We are delighted to announce the two keynote speakers for Port City Lives 2012:
.David Featherstone, Senior Lecturer in Human Geography, University of Glasgow, UK
Black internationalism, port city lives and the construction of place: aspects of a left maritime geography
This paper explores the intersections between black internationalism, maritime labour and the construction of place. It focuses on the relations between black internationalist political networks and organizing in Butetown, Cardiff during the inter-war period. In particular the paper engages with the political activity and organizing of Harry O’Connell a seafarer from (then) British Guiana who became a key figure in organizing Cardiff’s multi-ethnic dockside communities during the 1920s and 1930s. A committed Communist O’Connell was a skilled political broker who drew on the resources of Communist-led organizations like the League Against Imperialism as well as the more reformist League of Coloured Peoples (Sherwood, 1991).
The paper develops three ‘cuts’ through maritime and port city lives in Cardiff during the inter-war period. Firstly, the paper interrogates struggles over the spaces of maritime labour and organizing, particularly contestation of the ‘white labourism’ of the National of Union Seamen. These struggles generated alternative spaces of organizing forged through the Communist-affiliated International of Seamen and Harbour Workers and the International Trade Union Committee of Negro Workers. Secondly, the paper draws out intersections between anti-colonialism and anti-fascism forged through opposition to Mussolini’s invasion of Ethiopia. Finally, the paper engages with struggles against the introduction of ‘Jim Crow’ segregated housing in Cardiff which were defeated in the 1940s. The paper concludes by outlining some key aspects of a left maritime geography.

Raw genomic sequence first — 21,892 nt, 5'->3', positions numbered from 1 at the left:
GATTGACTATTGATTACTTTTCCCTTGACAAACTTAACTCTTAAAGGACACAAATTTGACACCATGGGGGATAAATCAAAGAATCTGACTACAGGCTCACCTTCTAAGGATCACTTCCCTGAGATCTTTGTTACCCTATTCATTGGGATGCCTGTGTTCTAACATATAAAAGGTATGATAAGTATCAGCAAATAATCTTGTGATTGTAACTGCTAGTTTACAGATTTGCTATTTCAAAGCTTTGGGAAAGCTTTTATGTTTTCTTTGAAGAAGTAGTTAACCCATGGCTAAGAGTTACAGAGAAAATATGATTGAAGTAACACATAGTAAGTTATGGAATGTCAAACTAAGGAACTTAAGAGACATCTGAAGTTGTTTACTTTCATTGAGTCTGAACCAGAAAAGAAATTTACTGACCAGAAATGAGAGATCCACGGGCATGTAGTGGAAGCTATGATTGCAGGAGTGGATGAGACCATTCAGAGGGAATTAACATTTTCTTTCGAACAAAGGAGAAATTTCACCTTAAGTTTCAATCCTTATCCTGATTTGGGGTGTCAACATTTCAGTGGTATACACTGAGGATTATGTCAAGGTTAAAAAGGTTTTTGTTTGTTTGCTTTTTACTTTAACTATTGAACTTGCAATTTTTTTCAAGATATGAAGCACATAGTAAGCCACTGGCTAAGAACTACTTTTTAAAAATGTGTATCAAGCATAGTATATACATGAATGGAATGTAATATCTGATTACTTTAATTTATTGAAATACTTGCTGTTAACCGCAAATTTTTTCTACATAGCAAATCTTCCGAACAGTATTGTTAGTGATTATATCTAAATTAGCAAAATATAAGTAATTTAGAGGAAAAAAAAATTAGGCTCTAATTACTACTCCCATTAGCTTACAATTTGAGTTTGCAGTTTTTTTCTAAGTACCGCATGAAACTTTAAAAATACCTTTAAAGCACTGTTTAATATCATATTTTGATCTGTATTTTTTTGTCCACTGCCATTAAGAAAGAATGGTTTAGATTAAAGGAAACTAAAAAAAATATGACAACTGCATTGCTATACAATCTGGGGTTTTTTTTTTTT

David Featherstone is Senior Lecturer in Human Geography at the University of Glasgow. He has key research interests in space, politics and resistance in both the past and present and has had a keen interest in maritime labour ever since reading Peter Linebaugh and Marcus Rediker’s work. He is the author of Resistance Space and Political: the Making of Counter-Global Networks (Chichester, Wiley-Blackwell, 2008), Solidarity: Hidden Histories and Geographies of Internationalism (London, Zed, 2012) and co-editor with Joe Painter of Spatial Politics: Essays for Doreen Massey (Chichester, Wiley-Blackwell, 2013).
Sheryllynne Haggerty, Associate Professor of History, University of Nottingham, UK
Managing Microwave Manuals: Port history, networks and interdisciplinarity
Ports have been studied by a wide range of disciplines, for example, archaeology, geography, history, and marine biology. They have been approached as centres of commerce and finance, as links to the wider world through migration, as transport nodes (including containerisation), as gendered spaces, as providers of food, and more recently, as centres of networks. This has meant that studying ports has attracted different disciplines, but not always interdisciplinarity. Yet, we are all supposed to be interdisciplinarians now! However, this is not always that easy to achieve. A lone quest means covering lots of unknown and new literature, joint ventures mean finding someone you trust to work well with, and larger projects are a nightmare to manage (and get funding for). Add to that the fact that journals and the REF are usually single-discipline focussed, means that publishing an interdisciplinary article can prove problematic. However, working with others can be fun, educational and thought provoking, and writing new or joint approaches can be relatively ‘work light’ in terms of primary research. Focussing on personal experience, this paper considers the pros and cons, and highs and lows, of interdisciplinary research when studying port city lives.
Sheryllynne Haggerty’s main area of study is the business culture and trading communities of the eighteenth-century British Atlantic, but she is also currently involved in interdisciplinary work on networks. Her first monograph, The British-Atlantic Trading Community, 1760-1810: Men, Women, and the Distribution of Goods was published by Brill Press in 2006. Her second, ‘Merely for Money’? Business Culture in the British-Atlantic, 1750-1815, is being published by Liverpool University Press in 2012.